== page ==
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Interview: U.S.-Japan alliance ‘indispensable’ 80 years after Pearl Harbor

  • December 7, 2021
  • , Nikkei Asia , 2:59 p.m.
  • English Press

YUKIHIRO SAKAGUCHI, Nikkei staff writer


WASHINGTON — Eighty years after the Japanese attack on the U.S. naval base at Pearl Harbor, the two countries have succeeded in overcoming their differences to become indispensable allies, Gerald Curtis, professor emeritus of political science at Columbia University, said in an interview with Nikkei.


Pearl Harbor taught the world several important lessons, according to Curtis.


“First, a tactical military success can lead to strategic failure,” he said. “Japan’s surprise attack was a success. But its consequences were disastrous for Japan. It freed the U.S. from the hold of isolationism, allowing President [Franklin] Roosevelt to declare war on Japan and Germany with widespread public support.


“Understanding your opponent’s politics and culture is critical. Japan failed to do so. It let itself believe that a crippling attack would lead to negotiations with the U.S.,” he said.


Gerald Curtis (Photo courtesy of Columbia University)

Curtis drew parallels to more recent conflicts, contending that a lack of knowledge about Vietnam, Iraq and Afghanistan had a lot to do with the failure of U.S. policy in those countries. “We have been relying too heavily on military power in our foreign policy and have not paid enough attention to forging a long term political strategy,” he said.


Pearl Harbor also highlighted the potential risks tied to economic sanctions, Curtis added. “Economic sanctions can be an effective tool, but not if they leave the enemy with little choice but abject surrender. The U.S. suspension of oil exports to Japan in the late 1930s over its invasion of China backfired and led directly to Pearl Harbor,” he said.


“It is important to seek the peaceful resolution of conflicts up to the very last moment. A summit meeting between Roosevelt and then-Japanese Prime Minister Fumimaro Konoe might well have ended in failure. But even if the chances of success were small, Roosevelt made a mistake by refusing to meet,” he said.


Since then, the U.S.-Japan alliance has become “indispensable” to both countries, Curtis said.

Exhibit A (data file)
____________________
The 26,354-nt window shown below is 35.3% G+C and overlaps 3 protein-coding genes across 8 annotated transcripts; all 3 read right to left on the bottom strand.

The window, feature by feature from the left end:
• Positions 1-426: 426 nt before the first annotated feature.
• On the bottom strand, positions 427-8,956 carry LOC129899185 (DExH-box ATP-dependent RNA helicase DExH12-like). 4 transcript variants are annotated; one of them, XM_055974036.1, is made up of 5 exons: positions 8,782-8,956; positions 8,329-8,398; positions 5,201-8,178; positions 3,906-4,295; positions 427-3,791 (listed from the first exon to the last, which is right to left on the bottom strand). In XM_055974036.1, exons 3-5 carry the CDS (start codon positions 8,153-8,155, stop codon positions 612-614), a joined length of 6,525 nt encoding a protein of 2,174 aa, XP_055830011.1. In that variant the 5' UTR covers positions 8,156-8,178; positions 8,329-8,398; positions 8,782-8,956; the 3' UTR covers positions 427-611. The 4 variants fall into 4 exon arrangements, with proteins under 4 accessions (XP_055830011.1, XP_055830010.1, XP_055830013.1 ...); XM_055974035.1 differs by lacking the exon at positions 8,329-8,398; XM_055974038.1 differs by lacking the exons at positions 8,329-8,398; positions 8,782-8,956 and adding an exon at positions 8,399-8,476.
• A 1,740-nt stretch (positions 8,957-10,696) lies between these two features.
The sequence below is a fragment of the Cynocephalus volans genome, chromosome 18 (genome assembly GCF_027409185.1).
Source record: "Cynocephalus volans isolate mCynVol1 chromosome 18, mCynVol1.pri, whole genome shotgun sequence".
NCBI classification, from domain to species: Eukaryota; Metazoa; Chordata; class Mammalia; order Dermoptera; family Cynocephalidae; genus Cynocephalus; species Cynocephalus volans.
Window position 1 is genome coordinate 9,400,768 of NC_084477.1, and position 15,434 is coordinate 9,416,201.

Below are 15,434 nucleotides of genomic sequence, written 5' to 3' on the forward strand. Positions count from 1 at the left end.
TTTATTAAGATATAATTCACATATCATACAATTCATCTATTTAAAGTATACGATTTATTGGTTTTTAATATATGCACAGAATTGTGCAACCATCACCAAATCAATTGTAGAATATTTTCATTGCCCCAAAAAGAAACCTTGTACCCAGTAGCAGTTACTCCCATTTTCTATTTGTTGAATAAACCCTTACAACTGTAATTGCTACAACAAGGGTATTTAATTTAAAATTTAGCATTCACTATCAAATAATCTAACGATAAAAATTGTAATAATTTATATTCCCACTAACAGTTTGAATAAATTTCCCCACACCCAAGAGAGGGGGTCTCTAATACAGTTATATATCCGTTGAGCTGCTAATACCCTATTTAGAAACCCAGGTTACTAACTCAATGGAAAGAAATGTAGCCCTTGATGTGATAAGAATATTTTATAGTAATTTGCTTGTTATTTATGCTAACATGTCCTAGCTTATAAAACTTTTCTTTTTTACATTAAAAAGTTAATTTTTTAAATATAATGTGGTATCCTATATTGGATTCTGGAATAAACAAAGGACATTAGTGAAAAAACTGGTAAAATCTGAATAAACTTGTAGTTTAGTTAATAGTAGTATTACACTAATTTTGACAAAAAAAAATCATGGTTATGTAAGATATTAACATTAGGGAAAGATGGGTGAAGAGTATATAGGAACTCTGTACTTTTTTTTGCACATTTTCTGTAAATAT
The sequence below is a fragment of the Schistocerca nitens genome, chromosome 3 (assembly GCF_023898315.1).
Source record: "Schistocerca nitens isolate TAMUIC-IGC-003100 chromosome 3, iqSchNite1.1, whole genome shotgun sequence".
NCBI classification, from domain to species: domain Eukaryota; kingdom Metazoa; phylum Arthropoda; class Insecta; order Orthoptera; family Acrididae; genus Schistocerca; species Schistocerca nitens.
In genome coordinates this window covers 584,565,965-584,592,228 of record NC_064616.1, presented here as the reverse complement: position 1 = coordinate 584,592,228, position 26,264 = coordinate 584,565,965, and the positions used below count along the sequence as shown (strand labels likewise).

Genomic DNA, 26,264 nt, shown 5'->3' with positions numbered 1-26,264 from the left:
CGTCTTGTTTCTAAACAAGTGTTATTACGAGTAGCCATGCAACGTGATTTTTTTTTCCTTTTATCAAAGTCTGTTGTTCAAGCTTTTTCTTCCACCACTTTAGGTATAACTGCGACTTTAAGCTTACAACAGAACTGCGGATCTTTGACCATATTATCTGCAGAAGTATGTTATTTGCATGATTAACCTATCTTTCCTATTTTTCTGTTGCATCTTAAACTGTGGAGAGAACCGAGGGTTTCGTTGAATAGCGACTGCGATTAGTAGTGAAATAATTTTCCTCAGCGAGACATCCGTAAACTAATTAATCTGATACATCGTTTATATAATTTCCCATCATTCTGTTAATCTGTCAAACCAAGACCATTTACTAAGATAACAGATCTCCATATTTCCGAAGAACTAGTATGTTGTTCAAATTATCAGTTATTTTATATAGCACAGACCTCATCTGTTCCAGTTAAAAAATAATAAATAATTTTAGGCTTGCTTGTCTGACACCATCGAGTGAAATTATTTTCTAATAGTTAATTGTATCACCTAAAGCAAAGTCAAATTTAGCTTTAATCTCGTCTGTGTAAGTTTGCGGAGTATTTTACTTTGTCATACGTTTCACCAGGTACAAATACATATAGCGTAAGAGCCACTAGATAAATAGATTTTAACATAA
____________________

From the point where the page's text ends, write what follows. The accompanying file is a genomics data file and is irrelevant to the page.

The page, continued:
“Japan and the U.S. used to be foes. Over the past decades, they have not only formed an alliance but have achieved a remarkable sense of closeness between their people as well,” he said.


Bilateral ties will only grow stronger, Curtis predicted. “Japan is the most important country for the U.S. presence in Asia, while Japan’s national security hinges on the U.S.,” he said.


Curtis named Taiwan as a major risk for the Asia-Pacific region moving forward. “There will be war if China attempts to take Taiwan by force,” he warned. “It is important that we do everything possible to maintain the status quo in the Taiwan Strait. We need to be firm in our support for Taiwan’s defense while avoiding actions that are provocations against China and that could lead the situation to spiral out of control.”


Curtis urged actors in the region to think rationally, calling Pearl Harbor an “irrational” act. “China has nothing to gain and a great deal to lose from war,” he asserted.


Regarding Japan’s response to China, he said, “Japan has its own strategy, and it won’t necessarily be completely in line with the U.S.”


“The Biden Administration would benefit from listening to Japanese views about how best to deal with China. Japanese Prime Minister Fumio Kishida needs to explain Japan’s China strategy and offer advice to Biden about how the two countries should coordinate their policies toward China” he added.


Curtis also discussed an eventual trip by Kishida to the U.S. “There is no need to plan a trip before the end of the year,” Curtis said. “The leaders should meet at a time convenient for both, and with a well prepared, substantive agenda to discuss,” he said. “A hastily arranged summit between the U.S. president and a new Japanese Prime Minister that does little more than confirm the importance of the alliance is no longer needed. No country, not the U.S., not Japan, not China, not any country has any doubts about the strength of the U.S.-Japan relationship,” he said. “Both President Biden and Prime Minister Kishida have a host of domestic issues to deal with. There is no reason for the prime minister to rush to Washington, DC.”

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